FX swaps flourish amid rising sentiment: Crédit Agricole

An emergence of risk appetite in Asia should make swapping Asian currencies into US dollars through derivatives cheaper for Asian importers, Crédit Agricole believes.

  • 01 Sep 2011
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The risk appetite of foreign exchange (FX) derivative users is returning after a long period of anxiety, which stands to benefit Asian currencies while making it cheaper to swap regional currencies into US dollars, believes Frances Cheung, strategist at Crédit Agricole.

At times of high risk aversion, US dollar liquidity usually gets tighter as companies and financial institutions hoard the perceived safe haven currency in order to pay off trade obligations denominated in that currency.

Those without it will go to the cross currency swap, FX swap, and basis swap markets to get US dollar funds, but the rising demand makes such instruments more expensive to trade.

A cross currency swap (CCS) is an over-the-counter instrument between two parties to exchange interest payments and principal on loans denominated in two different currencies. A basis swap is an interest rate swap which involves the exchange of two floating rate financial instruments.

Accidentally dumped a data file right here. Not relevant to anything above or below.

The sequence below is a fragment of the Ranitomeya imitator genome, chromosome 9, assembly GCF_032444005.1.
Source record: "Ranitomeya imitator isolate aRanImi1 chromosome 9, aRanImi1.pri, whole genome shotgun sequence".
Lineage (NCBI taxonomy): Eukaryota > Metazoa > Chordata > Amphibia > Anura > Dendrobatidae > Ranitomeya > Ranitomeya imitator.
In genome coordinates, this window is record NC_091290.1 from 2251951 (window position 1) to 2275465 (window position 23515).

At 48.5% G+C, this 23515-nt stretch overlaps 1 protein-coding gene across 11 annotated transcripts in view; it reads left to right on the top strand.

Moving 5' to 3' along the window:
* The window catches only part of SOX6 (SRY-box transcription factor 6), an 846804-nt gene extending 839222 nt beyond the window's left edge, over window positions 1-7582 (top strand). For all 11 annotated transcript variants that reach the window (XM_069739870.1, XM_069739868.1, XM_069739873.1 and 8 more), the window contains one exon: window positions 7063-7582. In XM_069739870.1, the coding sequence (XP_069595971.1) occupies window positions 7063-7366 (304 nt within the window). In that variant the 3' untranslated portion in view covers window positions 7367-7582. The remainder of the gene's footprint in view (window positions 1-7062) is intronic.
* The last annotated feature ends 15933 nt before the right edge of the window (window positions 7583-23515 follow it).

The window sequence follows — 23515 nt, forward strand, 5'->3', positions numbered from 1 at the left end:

“As today market tension is easing these types of trades will recede, [making the cost to buy US dollars in the] CCS and FX swap market cheaper,” Cheung told Asiamoney PLUS.

One example is the Korean won. In the basis swap market this month the one-year Korean won certificate of deposit rate was offered between -100 basis points [bp] and -215bp over Libor, while on August 30 it was trading at -195bp over Libor.

This broadly indicates that the cost of swapping into US dollars is getting cheaper. This is good news for local importers which are dependent on US dollars in order to settle trade and need to tap the OTC markets. The higher the cost to purchase US dollars, the more expensive it is for their business.

  • 01 Sep 2011

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